"First, it means that we can rejoice that even in this present evil age, God's common grace and common justice are being displayed through secular authorities. 'For [the ruler] is the servant of God, an avenger who carries out God's wrath on the wrongdoer. … Pay to all what is owed to them: taxes to whom taxes are owed, revenue to whom revenue is owed, respect to whom respect is owed, honor to whom honor is owed' (Rom. 13:4, 7). Yet the divine wrath that rulers execute is temporal and finite rather than eternal and infinite. Such justice is never so pure that it is unmingled with injustice, never so final that it satisfies God's eternal law.

"In view of the image of God stamped on every person, justice must always be tempered by love. Commenting on Genesis 9:6, John Calvin reminded us that we cannot hate even our most perverse enemies, because of the image of God in them. In one sense, the creation of every person in God's image provokes the temporal sword against murderers. Yet in another sense, it also restrains our lust for revenge. 'Should any one object, that this divine image has been obliterated, the solution is easy; first, there yet exists some remnant of it, so that man is possessed of no small dignity; and, secondly, the Celestial Creator himself, however corrupted man may be, still keeps in view the end of his original creation; and according to his example, we ought to consider for what end he created men, and what excellence he has bestowed upon them above the rest of living beings.'

"Second, it means that we cannot rejoice in the death of the wicked any more than does God (Ezek. 18:23). We may take satisfaction that temporal justice has been served, but Christians should display a sober restraint. When Christ returns, bringing infinite justice in his wake, his saints will rejoice in the death of his enemies. For now, however, he calls us to pray for our enemies, even for those who persecute us (Matt. 5:44). This is the day of salvation, calling sinners to repent and believe the gospel. We may delight in the temporal justice shown to evildoers, but leave the final justice to God.

"Third, it means that the mandate to believe and to proclaim the gospel to every person is all the more urgent. After all, where would we be ourselves if Christ, in his first advent, had brought final and infinite justice instead of bearing it on behalf of his people? On the cross, Christ willingly offered himself as the lightning rod for God's infinite wrath, rising triumphantly on the third day. The events of 9/11 did not change everything in the way that the events of 33 A.D. did. Nor will the death of Osama bin Laden on 5/1/11 satisfy the final justice that awaits him—and all of us—on the last day.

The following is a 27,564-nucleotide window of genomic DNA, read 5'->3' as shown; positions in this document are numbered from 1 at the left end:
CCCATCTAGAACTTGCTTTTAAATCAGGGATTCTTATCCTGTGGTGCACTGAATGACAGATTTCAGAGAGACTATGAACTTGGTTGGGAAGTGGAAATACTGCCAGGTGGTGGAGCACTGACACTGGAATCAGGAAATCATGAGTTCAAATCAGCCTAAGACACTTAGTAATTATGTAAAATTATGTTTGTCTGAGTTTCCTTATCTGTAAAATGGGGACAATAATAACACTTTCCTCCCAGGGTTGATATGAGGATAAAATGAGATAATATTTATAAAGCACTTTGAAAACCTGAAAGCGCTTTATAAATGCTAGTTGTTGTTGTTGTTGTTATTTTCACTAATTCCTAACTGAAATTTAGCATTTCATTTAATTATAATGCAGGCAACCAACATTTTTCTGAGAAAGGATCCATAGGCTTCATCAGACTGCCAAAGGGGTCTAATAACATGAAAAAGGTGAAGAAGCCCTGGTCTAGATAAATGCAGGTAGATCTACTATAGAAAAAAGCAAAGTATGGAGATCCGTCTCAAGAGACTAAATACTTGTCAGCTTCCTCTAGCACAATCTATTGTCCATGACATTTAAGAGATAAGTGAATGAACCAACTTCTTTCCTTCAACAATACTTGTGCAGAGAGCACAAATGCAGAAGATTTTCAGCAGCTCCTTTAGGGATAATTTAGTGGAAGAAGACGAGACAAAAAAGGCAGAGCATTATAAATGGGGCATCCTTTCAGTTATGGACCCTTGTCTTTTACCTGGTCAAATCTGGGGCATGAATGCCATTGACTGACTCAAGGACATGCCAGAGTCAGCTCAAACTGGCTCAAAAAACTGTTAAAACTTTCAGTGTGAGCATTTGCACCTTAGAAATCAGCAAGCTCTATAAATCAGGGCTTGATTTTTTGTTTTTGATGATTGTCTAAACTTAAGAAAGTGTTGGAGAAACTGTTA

"So as we take satisfaction in the honorable service of U.S. forces in bringing a terrorist to justice in the court of the temporal city, let us never dare to confuse this with "the city that has foundations, whose designer and builder is God" (Heb. 11:10). In our response, let us use this opportunity to display to our non-Christian neighbors the radical contrasts between the biblical view of God, humanity, redemption, and the last judgment, and the religious and secularist distortions—even those that profess to be Christian."

You can read his entire essay here.

Salvation and the Fear of God

"What is your greatest fear? If I were asking that question in many parts of the world, answers would probably cluster around basic needs such as running water, food, vaccines, and shelter. For most of us in the United States, though, our greatest fears are more likely to be things like the fear of loneliness, some cataclysmic event that throws me off the ladder of upward mobility, divorce, or the inability to find any ultimate meaning in life. None of these fears is illegitimate, yet none is ultimate. These fears haunt us only because we have the luxury of having them haunt us.

"Until we are confronted with the reality of God—in all of his blinding majesty, weightiness, and frightful claim on our lives—we are overwhelmed by secondary troubles. But when for some reason there is the slightest glimpse of God in his holiness, we either do our best to domesticate him, turn him into a pet by suppressing the truth, or run for the hills to escape the confrontation.

"God should be your greatest fear. Yet there is no salvation from God's just judgment from anywhere else than God himself. Only the same God who fills us with fear is able also to give us peace. If we are to escape this judgment, it will only be the result of the greatness in God's heart and not something in our own.

"That God has moved toward us—even lunged toward us—not in judgment, as we should have expected, but in loving embrace and reconciliation, clothing us in Christ's righteousness so that we can be acceptable in his holy presence, is the good news that you are called here and now to embrace.

"Christ lived a perfect life in the place of sinners, bore their sins on the cross, and was raised again for our justification. This means that 'there is therefore now no condemnation for those who are in Christ Jesus.' Not because of anything that you have done, experienced, attempted, or decided, but because of what he has accomplished for you, can you be assured of God's favor. It is good news, not good advice. It is not a call to self-improvement, but to die to self altogether and be raised a new person, in Christ. It is the free gift of forgiveness of sins, right standing with God, adoption as his heirs, and liberation from the tyranny of sin.

"As his ambassador, I am calling you in his name to be reconciled to God by turning away from all other saviors and lords and embracing Jesus Christ as your righteousness, holiness, and redemption. Come to him now. His love is greater than your enmity toward him; his grace is greater than your sin; his peace is greater than your fears."

-- Michael Horton

HT; 9marks journal

Sunday, May 1, 2011

When we see Jesus...

"When we see Jesus as he really is we must either turn away or shamelessly adore him."

-- Dallas Willard